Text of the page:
ILC3s control airway inflammation by limiting T cell responses to allergens and microbes

Fei Teng, Roser Tachó-Piñot, Biin Sung, Donna L. Farber, Stefan Worgall, Hamida Hammad, Bart N. Lambrecht, Matthew R. Hepworth*, Gregory F. Sonnenberg

*Corresponding author for this work

Research output: Contribution to journalArticleAcademicpeer-review

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Group 3 innate lymphoid cells (ILC3s) critically regulate host-microbe interactions in the gastrointestinal tract, but their role in the airway remains poorly understood. Here, we demonstrate that lymphoid-tissue-inducer (LTi)-like ILC3s are enriched in the lung-draining lymph nodes of healthy mice and humans. These ILC3s abundantly express major histocompatibility complex class II (MHC class II) and functionally restrict the expansion of allergen-specific CD4+ T cells upon experimental airway challenge. In a mouse model of house-dust-mite-induced allergic airway inflammation, MHC class II+ ILC3s limit T helper type 2 (Th2) cell responses, eosinophilia, and airway hyperresponsiveness. Furthermore, MHC class II+ ILC3s limit a concomitant Th17 cell response and airway neutrophilia. This exacerbated Th17 cell response requires exposure of the lung to microbial stimuli, which can be found associated with house dust mites. These findings demonstrate a critical role for antigen-presenting ILC3s in orchestrating immune tolerance in the airway by restricting pro-inflammatory T cell responses to both allergens and microbes.

Original languageEnglish
Article number110051
JournalCell Reports
Issue number8
Publication statusPublished - 23 Nov 2021

Bibliographical note

Funding Information:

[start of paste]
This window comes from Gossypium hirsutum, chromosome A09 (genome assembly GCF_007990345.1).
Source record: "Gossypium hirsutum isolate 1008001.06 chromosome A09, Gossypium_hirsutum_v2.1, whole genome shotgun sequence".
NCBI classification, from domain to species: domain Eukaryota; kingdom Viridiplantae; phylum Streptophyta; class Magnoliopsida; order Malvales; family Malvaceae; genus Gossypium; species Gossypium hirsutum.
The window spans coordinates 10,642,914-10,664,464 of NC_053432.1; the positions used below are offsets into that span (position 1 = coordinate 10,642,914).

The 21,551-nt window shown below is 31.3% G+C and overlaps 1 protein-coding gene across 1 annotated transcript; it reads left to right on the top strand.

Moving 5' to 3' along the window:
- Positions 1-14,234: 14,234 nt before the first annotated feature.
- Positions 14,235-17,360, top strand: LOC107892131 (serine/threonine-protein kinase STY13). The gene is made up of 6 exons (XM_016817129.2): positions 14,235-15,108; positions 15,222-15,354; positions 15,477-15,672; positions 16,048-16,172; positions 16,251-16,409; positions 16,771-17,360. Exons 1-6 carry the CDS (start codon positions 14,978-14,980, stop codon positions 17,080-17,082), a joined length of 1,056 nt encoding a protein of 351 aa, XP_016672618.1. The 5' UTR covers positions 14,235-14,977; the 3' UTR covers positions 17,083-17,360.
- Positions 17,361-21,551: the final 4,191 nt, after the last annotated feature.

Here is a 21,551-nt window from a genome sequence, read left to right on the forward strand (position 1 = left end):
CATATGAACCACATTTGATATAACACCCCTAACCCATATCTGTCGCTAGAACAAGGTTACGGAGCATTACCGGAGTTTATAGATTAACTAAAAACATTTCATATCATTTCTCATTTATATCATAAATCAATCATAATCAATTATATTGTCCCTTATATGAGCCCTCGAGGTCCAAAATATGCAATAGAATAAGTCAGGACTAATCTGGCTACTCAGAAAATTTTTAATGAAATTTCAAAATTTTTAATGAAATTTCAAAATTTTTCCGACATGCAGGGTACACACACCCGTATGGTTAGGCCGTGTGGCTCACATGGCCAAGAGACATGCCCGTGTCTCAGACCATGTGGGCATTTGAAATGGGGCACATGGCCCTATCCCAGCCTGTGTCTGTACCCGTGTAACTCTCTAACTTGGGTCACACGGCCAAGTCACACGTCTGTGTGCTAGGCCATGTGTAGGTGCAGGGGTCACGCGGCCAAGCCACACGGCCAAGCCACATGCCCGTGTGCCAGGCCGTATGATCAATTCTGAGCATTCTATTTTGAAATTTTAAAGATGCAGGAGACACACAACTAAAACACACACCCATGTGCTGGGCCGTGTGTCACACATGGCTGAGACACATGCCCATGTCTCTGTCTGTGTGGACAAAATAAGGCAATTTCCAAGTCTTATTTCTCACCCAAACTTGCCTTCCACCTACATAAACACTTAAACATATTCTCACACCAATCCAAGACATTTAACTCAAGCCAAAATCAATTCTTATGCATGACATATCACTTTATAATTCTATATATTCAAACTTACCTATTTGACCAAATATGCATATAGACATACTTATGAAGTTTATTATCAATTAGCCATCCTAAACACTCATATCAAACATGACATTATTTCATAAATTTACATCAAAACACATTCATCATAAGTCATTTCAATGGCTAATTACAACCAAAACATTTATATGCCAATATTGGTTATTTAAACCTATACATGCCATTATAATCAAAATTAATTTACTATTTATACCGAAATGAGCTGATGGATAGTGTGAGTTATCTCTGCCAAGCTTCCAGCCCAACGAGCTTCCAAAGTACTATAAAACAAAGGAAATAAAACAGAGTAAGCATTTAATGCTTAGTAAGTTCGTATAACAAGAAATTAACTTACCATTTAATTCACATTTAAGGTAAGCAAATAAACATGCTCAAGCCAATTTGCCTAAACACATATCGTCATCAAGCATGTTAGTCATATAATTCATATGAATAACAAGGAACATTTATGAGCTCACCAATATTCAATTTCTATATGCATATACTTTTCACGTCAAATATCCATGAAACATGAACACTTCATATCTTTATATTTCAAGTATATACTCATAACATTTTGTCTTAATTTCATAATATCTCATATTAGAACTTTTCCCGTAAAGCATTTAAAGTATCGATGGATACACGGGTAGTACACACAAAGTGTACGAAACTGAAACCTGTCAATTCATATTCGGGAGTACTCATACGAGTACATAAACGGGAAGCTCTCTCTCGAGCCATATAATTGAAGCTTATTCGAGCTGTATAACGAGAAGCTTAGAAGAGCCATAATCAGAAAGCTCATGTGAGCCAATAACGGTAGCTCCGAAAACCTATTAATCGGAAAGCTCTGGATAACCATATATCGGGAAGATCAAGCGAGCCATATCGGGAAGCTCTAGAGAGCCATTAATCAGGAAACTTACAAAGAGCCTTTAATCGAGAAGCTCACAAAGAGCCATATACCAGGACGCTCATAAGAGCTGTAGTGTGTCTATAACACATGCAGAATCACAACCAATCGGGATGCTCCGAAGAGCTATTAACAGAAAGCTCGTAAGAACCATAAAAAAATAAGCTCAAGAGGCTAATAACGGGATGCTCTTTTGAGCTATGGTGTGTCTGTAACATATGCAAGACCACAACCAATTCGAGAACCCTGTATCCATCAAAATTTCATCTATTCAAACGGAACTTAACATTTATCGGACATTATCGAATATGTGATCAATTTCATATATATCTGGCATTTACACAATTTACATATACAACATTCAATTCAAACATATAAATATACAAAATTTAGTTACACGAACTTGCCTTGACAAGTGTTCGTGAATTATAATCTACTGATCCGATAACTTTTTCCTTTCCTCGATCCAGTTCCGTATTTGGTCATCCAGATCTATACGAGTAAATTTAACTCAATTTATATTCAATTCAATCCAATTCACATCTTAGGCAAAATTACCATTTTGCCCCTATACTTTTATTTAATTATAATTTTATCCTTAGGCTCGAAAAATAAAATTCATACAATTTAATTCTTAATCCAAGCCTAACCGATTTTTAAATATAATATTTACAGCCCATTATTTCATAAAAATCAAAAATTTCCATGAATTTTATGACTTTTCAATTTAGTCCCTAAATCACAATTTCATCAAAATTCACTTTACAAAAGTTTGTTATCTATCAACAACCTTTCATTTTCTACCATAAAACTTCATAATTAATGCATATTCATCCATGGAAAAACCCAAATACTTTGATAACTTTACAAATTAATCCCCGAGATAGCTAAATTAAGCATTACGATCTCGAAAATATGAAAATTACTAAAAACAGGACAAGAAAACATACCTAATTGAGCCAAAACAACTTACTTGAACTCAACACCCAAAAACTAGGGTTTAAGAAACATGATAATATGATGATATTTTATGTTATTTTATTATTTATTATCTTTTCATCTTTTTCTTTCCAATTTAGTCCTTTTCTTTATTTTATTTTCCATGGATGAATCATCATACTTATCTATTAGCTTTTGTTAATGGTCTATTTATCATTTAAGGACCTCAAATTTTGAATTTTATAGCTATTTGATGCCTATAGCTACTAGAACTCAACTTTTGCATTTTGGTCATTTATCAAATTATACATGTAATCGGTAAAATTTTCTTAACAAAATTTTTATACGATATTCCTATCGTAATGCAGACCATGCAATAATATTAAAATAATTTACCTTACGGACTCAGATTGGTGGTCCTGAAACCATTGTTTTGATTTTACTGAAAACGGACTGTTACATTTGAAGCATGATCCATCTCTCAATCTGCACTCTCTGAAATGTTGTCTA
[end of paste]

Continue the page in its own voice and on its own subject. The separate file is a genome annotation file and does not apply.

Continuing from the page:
We thank members of the Sonnenberg and Hepworth Laboratories for discussions and critical reading of the manuscript. Research in the Sonnenberg Laboratory is supported by the National Institutes of Health (R01AI143842, R01AI123368, R01AI145989, R01AI162936, R21CA249274, and U01AI095608), the NIAID Mucosal Immunology Studies Team (MIST), the Searle Scholars Program, the American Asthma Foundation Scholar Award, an Investigators in the Pathogenesis of Infectious Disease Award from the Burroughs Wellcome Fund, a Wade F.B. Thompson/Cancer Research Institute (CRI) CLIP Investigator grant, the Meyer Cancer Center Collaborative Research Initiative, Linda and Glenn Greenberg, the Dalton Family Foundation, and the Roberts Institute for Research in IBD. G.F.S. is a CRI Lloyd J. Old STAR. Research in the Farber Laboratory is supported by the National Institutes of Health (AI106697). Research in the Hepworth Laboratory is supported by a Sir Henry Dale Fellowship jointly funded by the Wellcome Trust and the Royal Society (grant number 105644/Z/14/Z), a BBSRC responsive mode grant (BB/T014482/1), and a Lister Institute of Preventative Medicine Prize. Conceptualization, M.R.H. and G.F.S.; methodology, F.T. M.R.H. and G.F.S.; investigation, F.T. R.T.-P. and B.S.; resources, D.L.F. S.W. H.H. and B.N.L.; visualization and writing ? original draft, review & editing, F.T. M.R.H. and G.F.S.; project administration and funding acquisition, M.R.H. and G.F.S. The authors declare no competing interests.

Publisher Copyright:
© 2021


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